- Enduring contribution (endured for a long time, however not in academic psychology so much)
- Can be effective

Problems:

- Based on anecdotal evidence
- Findings based on small group of middle class viennese
- BIG influence of therapist - inserting own ideas etc.
- Can give insight into problems but this does not neccessarily fix them.

12

Central tenets of the social model?

Mental disorder is often triggered by life events, that appear independent of the disorder

Social forces such as class, occupational status and social role are precepitants of mental disorder

People with Mental disorder often become and remain disordered because of societal influences

13

Benefits and problems with the social model?

Benefit:
- Draws attention to the role of society and traumatic events

Problems:
- Is it the job of mental health professional to fight societal ills?

14

What are the central tenets of the integrated model of mental disorder?

We each have several layers of functioning, when mental disorder develops it can affect on or more levels.

At different times in the course of mental illness the predominant level of disorder may change

Each model links specifically to one level of functioning

Successful treatment involves matching the level of disturbance with the appropriate model

15

What is the stress-vulnerability model?

A predisposition towards mental illness is truggered by life stressors

This predisposition could be at a biological, cognitive and/or emotional level.

16

Major depressive disorder signs symptoms and diagnosis?

Emotional: sadness or emotional numbing, may include anxiety, anger and/or agitation

Cognitive: Negative view of self, guilt and self-blame, belief that the future is hopeless

Motivational: Have trouble getting started, physical inertia, difficulty making decisions

Somatic: Loss of appetite, sleep disturbance, fatigue, loss of libido and hypochondriasis (hypochondria)


At least 5 symptoms nearly everyday for at least 2 weeks and must include daily depressed mood for most of teh day and/or daily diminished pleasure in activities (anhedonia) - may have psychotic features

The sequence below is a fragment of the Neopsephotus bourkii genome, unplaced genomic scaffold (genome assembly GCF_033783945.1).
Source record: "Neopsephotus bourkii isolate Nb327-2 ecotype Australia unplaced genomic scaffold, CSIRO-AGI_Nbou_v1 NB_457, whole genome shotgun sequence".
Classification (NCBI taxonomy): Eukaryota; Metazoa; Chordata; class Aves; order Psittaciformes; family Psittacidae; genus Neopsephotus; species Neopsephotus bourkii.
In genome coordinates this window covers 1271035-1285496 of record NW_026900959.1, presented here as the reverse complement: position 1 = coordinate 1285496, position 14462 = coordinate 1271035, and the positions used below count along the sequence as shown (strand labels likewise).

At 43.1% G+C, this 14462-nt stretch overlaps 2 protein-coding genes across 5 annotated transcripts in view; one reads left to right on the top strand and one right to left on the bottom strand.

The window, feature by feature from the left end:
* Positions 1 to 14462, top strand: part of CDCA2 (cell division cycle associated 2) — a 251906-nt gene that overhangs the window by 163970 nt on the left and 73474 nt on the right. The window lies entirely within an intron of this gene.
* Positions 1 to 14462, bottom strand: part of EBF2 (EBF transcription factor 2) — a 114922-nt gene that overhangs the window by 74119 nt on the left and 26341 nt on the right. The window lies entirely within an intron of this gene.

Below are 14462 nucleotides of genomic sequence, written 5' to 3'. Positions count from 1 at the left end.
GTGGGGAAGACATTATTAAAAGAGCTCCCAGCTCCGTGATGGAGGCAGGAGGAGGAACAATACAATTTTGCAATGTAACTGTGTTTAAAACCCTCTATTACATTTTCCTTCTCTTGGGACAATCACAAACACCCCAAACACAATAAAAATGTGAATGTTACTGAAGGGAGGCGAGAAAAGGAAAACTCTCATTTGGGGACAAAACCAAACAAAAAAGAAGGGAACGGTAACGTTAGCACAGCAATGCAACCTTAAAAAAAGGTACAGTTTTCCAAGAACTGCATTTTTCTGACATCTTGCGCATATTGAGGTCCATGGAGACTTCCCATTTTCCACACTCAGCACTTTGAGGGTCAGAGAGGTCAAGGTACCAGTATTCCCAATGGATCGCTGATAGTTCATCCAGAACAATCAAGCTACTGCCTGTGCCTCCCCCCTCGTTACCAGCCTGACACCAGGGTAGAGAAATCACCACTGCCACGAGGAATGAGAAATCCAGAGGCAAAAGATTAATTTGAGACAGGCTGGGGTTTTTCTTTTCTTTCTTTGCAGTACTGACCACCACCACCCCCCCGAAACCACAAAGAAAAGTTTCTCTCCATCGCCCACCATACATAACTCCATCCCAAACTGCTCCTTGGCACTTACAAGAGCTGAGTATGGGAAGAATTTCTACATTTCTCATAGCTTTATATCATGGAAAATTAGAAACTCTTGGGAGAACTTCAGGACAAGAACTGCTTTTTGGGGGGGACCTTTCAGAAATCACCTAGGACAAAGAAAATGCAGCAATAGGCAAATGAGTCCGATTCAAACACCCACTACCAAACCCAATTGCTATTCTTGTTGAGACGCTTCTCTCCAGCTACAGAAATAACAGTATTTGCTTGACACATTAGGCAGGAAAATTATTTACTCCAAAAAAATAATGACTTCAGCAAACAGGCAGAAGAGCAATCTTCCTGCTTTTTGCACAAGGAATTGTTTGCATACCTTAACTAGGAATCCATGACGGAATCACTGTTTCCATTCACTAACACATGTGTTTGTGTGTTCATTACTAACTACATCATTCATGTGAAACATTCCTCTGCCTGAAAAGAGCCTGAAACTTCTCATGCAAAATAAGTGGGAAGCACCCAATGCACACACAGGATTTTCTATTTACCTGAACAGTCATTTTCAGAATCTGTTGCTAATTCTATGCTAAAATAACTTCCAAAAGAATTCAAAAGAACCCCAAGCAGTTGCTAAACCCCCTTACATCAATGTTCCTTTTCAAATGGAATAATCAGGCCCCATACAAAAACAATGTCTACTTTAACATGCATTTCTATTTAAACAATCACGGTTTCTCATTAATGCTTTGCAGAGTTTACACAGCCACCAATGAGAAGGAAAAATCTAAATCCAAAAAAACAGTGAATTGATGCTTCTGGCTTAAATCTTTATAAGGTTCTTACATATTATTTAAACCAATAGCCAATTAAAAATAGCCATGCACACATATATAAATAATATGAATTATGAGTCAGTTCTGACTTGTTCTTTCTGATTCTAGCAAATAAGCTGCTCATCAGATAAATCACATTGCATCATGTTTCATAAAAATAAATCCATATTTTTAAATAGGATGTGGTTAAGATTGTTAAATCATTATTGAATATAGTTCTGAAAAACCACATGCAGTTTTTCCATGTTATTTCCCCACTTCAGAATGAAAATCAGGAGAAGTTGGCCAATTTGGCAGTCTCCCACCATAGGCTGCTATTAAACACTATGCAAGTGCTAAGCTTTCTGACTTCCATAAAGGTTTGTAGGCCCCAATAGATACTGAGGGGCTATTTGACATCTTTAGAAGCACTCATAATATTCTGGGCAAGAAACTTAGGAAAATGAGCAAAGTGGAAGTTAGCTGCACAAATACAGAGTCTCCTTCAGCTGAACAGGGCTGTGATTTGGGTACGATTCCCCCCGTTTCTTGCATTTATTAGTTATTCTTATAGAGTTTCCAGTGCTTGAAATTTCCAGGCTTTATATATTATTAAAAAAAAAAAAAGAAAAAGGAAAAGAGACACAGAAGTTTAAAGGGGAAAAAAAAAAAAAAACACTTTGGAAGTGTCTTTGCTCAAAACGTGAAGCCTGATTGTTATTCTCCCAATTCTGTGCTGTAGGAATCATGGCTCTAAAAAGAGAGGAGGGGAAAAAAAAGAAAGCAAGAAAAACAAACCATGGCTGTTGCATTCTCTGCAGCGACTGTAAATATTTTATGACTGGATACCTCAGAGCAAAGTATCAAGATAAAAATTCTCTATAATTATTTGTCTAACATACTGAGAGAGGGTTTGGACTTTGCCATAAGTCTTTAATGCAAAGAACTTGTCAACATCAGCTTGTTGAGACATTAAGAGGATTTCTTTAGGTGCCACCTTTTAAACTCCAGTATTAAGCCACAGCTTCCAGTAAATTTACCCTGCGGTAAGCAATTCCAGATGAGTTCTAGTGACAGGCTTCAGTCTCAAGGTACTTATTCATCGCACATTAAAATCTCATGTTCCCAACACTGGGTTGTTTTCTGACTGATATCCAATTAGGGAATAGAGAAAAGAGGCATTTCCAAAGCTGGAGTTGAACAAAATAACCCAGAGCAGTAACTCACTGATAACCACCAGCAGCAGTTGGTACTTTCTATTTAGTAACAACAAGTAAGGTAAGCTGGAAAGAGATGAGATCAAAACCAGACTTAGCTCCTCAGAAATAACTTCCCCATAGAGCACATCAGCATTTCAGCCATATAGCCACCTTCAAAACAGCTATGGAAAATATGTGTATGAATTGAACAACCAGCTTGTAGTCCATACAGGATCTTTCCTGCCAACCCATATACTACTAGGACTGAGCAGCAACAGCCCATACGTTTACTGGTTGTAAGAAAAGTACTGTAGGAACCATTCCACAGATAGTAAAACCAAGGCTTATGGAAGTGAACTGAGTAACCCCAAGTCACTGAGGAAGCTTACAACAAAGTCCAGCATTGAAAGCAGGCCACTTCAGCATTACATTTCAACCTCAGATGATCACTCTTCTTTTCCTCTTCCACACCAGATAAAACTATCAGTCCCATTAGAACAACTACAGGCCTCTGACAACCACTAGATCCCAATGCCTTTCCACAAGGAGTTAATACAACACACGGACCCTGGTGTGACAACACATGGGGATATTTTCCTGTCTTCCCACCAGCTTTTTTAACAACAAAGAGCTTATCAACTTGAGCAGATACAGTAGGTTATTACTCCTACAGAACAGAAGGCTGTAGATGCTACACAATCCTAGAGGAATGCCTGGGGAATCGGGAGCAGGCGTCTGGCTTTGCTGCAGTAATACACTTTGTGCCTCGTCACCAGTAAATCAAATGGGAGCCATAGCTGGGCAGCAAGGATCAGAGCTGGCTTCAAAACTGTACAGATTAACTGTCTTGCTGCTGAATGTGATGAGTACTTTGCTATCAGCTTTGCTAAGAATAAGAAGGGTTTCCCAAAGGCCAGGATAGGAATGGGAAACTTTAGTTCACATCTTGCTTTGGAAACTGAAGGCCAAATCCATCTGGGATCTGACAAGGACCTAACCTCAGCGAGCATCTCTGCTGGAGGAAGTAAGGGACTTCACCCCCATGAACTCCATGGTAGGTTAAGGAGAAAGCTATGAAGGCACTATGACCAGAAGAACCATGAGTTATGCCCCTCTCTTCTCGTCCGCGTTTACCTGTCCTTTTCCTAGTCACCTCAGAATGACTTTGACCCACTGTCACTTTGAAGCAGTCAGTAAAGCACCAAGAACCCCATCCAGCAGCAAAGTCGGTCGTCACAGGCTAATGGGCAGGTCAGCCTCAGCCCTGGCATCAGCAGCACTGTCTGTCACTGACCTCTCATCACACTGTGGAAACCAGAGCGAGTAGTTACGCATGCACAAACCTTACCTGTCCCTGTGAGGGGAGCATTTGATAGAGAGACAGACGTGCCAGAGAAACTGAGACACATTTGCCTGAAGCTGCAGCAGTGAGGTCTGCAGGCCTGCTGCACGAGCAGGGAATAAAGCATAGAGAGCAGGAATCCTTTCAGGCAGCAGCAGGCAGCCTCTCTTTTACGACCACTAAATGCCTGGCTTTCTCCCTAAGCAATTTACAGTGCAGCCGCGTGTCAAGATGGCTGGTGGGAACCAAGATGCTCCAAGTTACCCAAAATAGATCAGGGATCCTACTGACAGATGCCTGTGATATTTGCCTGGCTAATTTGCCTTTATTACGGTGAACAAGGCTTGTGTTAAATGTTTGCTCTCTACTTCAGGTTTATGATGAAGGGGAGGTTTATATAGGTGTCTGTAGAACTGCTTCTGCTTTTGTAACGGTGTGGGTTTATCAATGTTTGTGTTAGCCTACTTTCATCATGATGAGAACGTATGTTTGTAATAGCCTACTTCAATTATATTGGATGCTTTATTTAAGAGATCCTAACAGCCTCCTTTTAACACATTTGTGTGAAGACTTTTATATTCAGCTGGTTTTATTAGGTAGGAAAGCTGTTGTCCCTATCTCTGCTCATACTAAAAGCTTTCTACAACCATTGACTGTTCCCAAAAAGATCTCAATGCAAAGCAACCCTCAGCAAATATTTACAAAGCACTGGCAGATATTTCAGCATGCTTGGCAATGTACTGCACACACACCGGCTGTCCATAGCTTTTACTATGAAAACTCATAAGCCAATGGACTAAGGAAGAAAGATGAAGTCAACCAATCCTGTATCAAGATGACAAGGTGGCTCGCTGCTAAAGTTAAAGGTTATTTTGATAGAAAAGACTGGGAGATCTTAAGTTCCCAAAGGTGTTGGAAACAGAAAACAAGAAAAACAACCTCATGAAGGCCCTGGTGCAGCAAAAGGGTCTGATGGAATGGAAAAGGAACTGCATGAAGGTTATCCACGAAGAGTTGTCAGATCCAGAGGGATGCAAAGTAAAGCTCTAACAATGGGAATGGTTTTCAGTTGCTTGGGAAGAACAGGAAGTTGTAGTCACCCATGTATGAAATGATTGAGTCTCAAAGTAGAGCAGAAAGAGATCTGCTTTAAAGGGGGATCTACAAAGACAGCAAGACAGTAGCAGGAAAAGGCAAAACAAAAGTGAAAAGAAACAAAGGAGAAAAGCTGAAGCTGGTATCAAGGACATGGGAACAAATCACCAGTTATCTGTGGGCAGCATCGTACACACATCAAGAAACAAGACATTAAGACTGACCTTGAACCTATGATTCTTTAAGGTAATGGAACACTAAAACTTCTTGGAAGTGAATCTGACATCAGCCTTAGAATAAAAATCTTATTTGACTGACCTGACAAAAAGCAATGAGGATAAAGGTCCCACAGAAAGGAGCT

17

What is persistent depressive disorder (briefly)?

Milder chronic depression for at least 2 years without 2 months remission.

18

What is the aetiology of the behavioural model's approach to depression?

Learned helplessness

- Failure to learn that responding can be successful as it has not been successful in the past.

EVIDENCE: Hiroto (1974) respondents stop trying to stop a loud noise if previous attempts are unsuccessful.

Reduced rewards:

- Negative spiral of social rewards ie. you feel bad, and people find it harder to be around you so you feel worse etc. Constantino (2012)

19

Behavioural approach to treatment of depression?

Operant conditioning:
- Challenge people's preconceptions, learn through consequence

Classical conditioning:
- Learn a new non-depressive association to personal depressive stimuli. e.g. get up and do something enjoyable, eat chocolate

20

What is the aetiology of the cognitive models approach to depression?

Attributional reformation of learned helplessness:

- The expectation of negative events that one can do nothing about causes depression.

Depressive attributions for negative events are:
- Internal (inherent personal failing)
- Stable (persist over time)
- Global (persist in different situations)

21

Cognitive approach to treatment of depression? Typical scheme?

Typically used with behavioural elements

CBT:
- Cognitive elements correct dysfunctional thinking
- Behavioural elements aim to reinforce and reality test

Typically: